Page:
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4.5 based on 10 reviews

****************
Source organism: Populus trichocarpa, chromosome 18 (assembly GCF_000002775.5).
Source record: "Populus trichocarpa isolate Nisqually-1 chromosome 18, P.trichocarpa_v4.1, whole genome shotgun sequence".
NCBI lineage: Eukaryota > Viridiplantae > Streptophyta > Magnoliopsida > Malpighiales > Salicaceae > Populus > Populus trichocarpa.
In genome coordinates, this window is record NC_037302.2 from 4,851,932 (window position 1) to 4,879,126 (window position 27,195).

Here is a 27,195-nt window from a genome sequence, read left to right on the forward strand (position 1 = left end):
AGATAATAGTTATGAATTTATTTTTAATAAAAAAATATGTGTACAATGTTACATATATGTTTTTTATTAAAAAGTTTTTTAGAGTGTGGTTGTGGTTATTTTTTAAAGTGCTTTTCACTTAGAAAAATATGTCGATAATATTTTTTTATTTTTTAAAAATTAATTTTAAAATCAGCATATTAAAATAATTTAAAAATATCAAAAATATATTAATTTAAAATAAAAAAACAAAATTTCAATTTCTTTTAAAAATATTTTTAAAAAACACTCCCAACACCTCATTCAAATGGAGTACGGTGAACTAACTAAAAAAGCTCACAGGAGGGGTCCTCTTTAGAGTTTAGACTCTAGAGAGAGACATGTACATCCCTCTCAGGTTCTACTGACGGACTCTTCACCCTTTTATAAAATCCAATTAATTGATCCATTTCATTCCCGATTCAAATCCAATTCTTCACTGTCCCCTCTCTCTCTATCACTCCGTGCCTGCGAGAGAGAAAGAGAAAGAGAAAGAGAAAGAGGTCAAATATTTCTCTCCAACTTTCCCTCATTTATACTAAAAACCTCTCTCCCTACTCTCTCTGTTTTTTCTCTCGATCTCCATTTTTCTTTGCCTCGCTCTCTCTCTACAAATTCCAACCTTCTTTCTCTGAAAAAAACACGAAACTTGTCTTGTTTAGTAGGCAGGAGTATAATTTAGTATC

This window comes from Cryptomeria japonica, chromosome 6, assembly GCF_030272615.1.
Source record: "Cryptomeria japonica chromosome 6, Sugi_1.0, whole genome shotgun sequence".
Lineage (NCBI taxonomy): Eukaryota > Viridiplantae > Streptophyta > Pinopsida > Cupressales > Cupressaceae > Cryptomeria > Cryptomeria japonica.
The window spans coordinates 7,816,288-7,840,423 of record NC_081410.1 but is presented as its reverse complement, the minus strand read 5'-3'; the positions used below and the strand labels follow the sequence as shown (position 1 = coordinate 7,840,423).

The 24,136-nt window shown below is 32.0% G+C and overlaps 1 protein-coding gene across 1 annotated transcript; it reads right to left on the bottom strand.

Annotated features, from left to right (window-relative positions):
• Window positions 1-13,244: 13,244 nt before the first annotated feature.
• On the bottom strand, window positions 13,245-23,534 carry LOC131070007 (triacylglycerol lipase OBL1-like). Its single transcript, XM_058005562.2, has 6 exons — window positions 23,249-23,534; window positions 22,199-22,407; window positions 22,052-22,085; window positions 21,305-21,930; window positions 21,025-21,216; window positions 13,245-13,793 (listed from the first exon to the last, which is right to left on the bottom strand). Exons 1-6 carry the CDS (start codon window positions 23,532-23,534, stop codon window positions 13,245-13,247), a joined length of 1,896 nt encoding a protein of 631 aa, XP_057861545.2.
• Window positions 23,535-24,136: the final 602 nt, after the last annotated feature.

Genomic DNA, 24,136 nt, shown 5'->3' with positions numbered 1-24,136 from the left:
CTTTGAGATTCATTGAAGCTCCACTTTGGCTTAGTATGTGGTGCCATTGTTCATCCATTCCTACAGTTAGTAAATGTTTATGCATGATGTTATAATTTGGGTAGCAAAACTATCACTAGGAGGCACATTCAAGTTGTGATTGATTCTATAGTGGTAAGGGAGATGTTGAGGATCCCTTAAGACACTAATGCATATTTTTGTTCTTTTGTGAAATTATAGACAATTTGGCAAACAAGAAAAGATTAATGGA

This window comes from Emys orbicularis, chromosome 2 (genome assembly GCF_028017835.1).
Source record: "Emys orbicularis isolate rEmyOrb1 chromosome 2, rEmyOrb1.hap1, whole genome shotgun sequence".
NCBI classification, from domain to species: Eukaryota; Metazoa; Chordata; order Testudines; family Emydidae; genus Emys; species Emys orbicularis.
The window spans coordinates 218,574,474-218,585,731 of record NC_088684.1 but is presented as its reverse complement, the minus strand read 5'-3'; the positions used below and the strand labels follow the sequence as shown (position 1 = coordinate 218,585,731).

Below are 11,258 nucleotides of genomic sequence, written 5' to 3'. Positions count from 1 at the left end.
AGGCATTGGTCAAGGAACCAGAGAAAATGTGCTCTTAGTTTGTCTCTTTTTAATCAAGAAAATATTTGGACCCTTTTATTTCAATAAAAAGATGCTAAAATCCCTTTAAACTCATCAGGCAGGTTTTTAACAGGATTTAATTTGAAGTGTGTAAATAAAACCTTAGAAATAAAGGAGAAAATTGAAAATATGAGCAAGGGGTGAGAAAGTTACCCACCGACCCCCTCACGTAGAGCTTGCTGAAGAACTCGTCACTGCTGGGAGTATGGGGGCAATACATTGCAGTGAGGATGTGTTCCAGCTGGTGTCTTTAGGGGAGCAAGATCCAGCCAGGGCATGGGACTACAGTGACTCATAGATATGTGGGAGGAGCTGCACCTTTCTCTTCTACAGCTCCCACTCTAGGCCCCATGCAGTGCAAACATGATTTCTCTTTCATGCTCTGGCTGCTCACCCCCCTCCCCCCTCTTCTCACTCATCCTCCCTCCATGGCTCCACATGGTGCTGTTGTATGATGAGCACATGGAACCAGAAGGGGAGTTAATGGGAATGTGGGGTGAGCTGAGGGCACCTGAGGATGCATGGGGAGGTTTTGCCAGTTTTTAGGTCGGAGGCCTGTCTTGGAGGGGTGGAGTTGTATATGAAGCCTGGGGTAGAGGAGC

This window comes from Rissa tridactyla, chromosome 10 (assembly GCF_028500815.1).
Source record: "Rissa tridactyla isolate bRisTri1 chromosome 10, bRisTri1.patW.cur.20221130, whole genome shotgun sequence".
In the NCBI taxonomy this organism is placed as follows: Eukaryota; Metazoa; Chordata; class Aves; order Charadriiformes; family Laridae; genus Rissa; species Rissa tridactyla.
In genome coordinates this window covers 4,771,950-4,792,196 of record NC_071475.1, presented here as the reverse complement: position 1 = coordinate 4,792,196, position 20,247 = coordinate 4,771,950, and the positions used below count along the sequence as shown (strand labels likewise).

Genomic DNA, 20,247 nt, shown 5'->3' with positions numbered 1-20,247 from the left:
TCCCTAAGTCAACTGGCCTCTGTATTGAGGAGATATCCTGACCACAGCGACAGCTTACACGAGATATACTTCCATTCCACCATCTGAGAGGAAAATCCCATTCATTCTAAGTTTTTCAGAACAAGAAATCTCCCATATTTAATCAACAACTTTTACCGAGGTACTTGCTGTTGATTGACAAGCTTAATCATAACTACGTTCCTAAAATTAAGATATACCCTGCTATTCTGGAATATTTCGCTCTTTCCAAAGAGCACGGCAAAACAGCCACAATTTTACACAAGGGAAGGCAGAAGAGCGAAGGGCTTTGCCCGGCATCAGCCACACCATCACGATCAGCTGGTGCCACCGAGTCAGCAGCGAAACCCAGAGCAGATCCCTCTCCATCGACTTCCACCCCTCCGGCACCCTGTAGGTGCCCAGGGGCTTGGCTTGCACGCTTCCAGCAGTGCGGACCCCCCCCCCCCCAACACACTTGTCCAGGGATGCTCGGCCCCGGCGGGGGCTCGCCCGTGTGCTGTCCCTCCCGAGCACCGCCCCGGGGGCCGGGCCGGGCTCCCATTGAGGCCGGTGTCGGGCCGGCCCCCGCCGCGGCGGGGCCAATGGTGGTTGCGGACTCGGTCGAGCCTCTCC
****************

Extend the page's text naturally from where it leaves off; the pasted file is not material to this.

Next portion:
Let me start by saying we did the blue mountain & the featherdale park with lunch included as well as the river cruise back to the City. Our guide was Jed & he was the best! Very funny and informative. He was a great/safe driver and knew literally everything. To me, it felt like my husband & I knew him already. We were in a coach bus but I must say the bus would have been better if there were a bathroom just in case. While there are restrooms at every stop and Jed lets you know, i just think that a bathroom would be a perk. The bus makes stops at various hotels in the city to pick up other passengers & once done, the driver will drive about 20-25 minutes to the zoo park. The featherdale park was wonderful and very interactive. Lots of photo opportunities. There is a cafe there with food/snacks & toilets; you spend about 1.5 hours there. Then it’s about 1.5 hours into the small City before the blue mtns. Lunch in the small City before the mountains was so yummy! You have about 8 options to choose from; you will choose when you get on the bus and your guide will send in the order; there are vegan/vegetarian options as well (pasta, lasagna, soup, salad, wraps, fish). I had the chicken wrap and hubby had salad with grilled chicken and they were both delish. If you do not choose the included lunch, you are free to do lunch on your own & there are a few restaurants to choose from or a grocery store (Woolworth’s) is there. Lunch was Very filling; you also get a drink/dessert. You will have time to again, use the toilets and shop around a bit in the small town. You have about 40-45 minutes in the town. Then it’s a 5 minute drive into the mountains where you take the cable car & other ride into the mountain. Now this is where it gets lack luster...but this is no fault to the tour company, it’s the actual park service. The trails are ok...there are some hills/stairs but there isn’t anything to see besides trees. You can’t even see through the trees to the mountains. I thought we’d see a waterfall, but we did the entire trail and didn’t see anything. The only time we saw scenic views were at each cable car location. The red cable car (steepest in the world) is very steep! And it will feel like you may fall but it’s safe. There are places through the walk/hike to stop & have a picnic lunch at a table if you choose. There’s an easy route that takes about 10 minutes & another that takes about 35-40 minutes but my husband and I did both in about an hour with backtracking another trail twice. After that, you’ll head to echo point to see the three sisters which is beautiful; there are toilets there as well. You will then head the river outside of the blue mountains to return to the city on a catamaran that is 3 stories and has a paid bar with drinks/snacks and toilets. It will drop you off at Circular Quay or darling Harbour. Overall, for the price this was, this tour was worth it because you don’t have to deal with driving and the separate entry fees into these places are expensive. Again, our guide Jed was amazing! I hope his employers see this and continue to value him. He was so nice and engaged with everyone including the kids on board and he passed our souvenir koalas after the zoo park which was a nice treat.